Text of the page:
How Forex Brokers Make Money? – A-Book vs. B-Book Model
Oct 14, 2022
A foreign exchange (Forex) broker is a firm whose purpose is to connect traders and investors to a specialized platform where foreign currency can be bought and sold.
All transactions in Forex are conducted between two foreign currencies, also known as fiat money.
There are two types of brokers in the Forex market: A-Book and B-Book. The purpose of this article is to provide an overview of both of them, as well as to describe what an FX broker is all about. We will also discuss how Forex brokers make money.
What is an FX broker?
The foreign currency market is a continuously operating marketplace, open 24 hours per day, 5 days a week. Retail traders can use these markets to bet on the movement of currency prices through services provided by Forex brokerages. Bigger players in the Forex market include corporations, banks, and financial service providers — which makes this marketplace an integral piece of today's global economy.
It is estimated that more than 6 trillion US dollars are traded on the foreign exchange market every day. In fact, Forex brokers manage only a small percentage of this industry.
The majority of Forex trades take place between currency pairs from the G10 nations, which are the most economically developed countries. The most common currency pairs traded are the US dollar, euro, pound sterling, Japanese yen, and Swiss franc. Most of these currencies are also known as "safe havens."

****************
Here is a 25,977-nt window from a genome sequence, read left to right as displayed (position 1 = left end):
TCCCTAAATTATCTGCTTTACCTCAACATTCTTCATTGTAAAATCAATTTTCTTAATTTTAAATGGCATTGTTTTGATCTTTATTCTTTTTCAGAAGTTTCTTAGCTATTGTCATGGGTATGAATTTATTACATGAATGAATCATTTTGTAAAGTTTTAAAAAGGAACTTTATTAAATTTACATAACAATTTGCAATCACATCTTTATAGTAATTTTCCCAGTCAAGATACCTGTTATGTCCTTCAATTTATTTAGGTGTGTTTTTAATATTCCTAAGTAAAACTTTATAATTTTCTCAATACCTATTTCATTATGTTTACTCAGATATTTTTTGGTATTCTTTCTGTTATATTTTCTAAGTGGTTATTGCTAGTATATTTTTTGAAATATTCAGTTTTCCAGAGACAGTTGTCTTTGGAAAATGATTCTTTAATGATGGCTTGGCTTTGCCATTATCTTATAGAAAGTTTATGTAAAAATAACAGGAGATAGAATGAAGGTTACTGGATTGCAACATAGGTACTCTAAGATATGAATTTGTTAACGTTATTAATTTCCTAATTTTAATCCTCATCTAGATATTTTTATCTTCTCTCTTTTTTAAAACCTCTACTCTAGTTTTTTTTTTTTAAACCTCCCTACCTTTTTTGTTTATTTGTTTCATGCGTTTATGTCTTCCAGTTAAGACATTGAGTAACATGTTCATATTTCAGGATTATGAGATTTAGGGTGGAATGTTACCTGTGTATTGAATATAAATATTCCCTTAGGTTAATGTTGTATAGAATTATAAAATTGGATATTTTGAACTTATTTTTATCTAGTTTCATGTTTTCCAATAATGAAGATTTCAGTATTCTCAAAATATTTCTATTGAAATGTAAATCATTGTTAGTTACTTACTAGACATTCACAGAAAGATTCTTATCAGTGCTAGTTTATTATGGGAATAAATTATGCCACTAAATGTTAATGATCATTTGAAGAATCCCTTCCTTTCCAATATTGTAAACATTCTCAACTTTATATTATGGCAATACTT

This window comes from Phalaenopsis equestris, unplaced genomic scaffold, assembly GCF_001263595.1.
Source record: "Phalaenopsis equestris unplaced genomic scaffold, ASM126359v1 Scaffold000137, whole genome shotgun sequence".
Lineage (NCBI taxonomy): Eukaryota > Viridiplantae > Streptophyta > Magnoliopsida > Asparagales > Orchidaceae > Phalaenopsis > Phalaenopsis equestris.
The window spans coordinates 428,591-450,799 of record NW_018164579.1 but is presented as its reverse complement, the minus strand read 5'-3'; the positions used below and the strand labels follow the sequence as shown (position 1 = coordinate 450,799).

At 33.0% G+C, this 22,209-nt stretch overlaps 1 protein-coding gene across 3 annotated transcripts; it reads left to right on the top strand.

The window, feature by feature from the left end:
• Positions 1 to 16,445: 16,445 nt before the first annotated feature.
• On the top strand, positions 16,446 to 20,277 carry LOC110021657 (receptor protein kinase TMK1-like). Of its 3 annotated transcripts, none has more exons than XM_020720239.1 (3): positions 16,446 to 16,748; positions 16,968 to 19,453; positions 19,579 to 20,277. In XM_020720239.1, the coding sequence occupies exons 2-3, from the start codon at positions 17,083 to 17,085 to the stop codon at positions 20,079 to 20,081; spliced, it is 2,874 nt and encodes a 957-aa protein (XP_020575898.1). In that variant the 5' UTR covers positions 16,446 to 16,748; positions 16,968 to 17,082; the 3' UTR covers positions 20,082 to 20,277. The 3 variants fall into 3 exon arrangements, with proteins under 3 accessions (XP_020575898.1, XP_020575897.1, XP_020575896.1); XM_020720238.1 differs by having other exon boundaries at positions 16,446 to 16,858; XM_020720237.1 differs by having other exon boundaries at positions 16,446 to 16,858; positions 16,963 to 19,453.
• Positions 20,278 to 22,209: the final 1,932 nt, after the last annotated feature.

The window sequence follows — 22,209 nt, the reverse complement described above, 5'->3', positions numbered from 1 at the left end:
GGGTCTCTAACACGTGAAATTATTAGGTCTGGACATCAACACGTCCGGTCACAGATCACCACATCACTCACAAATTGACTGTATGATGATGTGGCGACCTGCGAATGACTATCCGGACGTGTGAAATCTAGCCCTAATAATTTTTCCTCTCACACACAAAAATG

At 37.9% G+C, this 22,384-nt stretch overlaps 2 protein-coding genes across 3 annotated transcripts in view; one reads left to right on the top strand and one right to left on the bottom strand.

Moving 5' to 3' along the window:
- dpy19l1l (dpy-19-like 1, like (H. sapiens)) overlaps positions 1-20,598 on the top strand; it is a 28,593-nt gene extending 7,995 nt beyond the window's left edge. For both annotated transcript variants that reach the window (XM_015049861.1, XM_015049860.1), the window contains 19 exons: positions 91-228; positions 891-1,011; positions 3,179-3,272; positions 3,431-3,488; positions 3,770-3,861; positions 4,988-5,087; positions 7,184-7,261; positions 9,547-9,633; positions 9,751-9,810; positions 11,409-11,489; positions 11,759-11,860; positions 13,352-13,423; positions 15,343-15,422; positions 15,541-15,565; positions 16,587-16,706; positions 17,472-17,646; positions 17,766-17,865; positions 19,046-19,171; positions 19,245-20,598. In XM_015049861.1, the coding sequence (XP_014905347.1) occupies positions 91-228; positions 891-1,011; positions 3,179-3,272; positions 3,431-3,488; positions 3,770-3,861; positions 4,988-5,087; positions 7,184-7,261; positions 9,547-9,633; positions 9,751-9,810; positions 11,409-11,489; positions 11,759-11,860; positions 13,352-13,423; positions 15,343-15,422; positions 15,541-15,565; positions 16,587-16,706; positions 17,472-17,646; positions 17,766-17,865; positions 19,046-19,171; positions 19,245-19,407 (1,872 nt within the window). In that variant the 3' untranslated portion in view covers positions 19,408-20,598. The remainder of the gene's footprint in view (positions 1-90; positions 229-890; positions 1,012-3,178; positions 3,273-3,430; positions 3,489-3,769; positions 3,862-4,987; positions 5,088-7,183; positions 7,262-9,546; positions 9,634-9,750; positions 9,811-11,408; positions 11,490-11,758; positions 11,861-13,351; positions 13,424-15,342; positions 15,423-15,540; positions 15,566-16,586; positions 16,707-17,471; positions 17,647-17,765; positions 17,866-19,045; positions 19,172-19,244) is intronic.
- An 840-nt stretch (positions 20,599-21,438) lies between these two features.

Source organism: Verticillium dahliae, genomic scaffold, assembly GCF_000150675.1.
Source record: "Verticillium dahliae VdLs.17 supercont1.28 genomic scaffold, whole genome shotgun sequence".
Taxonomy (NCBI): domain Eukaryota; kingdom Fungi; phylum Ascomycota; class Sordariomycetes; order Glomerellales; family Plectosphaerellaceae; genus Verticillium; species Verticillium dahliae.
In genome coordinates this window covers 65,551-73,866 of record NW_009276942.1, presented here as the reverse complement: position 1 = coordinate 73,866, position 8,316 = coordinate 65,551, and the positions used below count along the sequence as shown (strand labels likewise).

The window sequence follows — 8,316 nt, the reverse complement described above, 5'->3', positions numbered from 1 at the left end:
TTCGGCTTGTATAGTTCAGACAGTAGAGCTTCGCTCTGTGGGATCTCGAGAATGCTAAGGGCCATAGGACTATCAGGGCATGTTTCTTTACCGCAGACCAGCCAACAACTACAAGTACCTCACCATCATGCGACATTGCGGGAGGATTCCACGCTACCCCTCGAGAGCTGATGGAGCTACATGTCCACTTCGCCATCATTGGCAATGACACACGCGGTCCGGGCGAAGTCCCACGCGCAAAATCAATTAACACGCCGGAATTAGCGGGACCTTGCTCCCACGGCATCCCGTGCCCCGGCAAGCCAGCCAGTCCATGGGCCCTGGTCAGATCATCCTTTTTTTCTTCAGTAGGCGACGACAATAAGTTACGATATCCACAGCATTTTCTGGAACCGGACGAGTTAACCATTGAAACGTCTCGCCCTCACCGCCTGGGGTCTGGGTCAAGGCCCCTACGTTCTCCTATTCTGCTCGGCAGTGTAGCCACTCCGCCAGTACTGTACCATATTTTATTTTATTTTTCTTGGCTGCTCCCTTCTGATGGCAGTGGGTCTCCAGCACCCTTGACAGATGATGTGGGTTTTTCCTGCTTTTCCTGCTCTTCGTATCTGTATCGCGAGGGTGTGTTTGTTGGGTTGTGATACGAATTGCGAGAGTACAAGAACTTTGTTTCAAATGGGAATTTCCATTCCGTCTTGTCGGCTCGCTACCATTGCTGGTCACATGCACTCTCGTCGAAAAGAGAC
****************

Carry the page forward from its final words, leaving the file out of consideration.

The trading process involves a trader purchasing a currency pair and selling it back to close the order. For example, if a trader wants to swap euros for US dollars, they would buy the EUR/USD pair. This means that they are effectively purchasing euros using US dollars. By selling the pair back at a later date, the trader can then cash in on any changes in the exchange rate.
The main risk of trading currencies is brokers who might not be regulated, which is rather rare nowadays, yet still a concern. Every broker must undergo procedures and meet financial regulations that impose obligations, limits, and recommendations on financial firms.
Foreign exchange market regulations refer to the regulations and legislation that a Forex business must adhere to. However, regulation is more than just putting rules in place; consistent monitoring and compliance with the standards are also required.
The goal of regulation is to keep all parties safe from potential financial risks or fraud.
Now, let's take a look at how Forex brokers make money and compare A-Book vs. B-Book.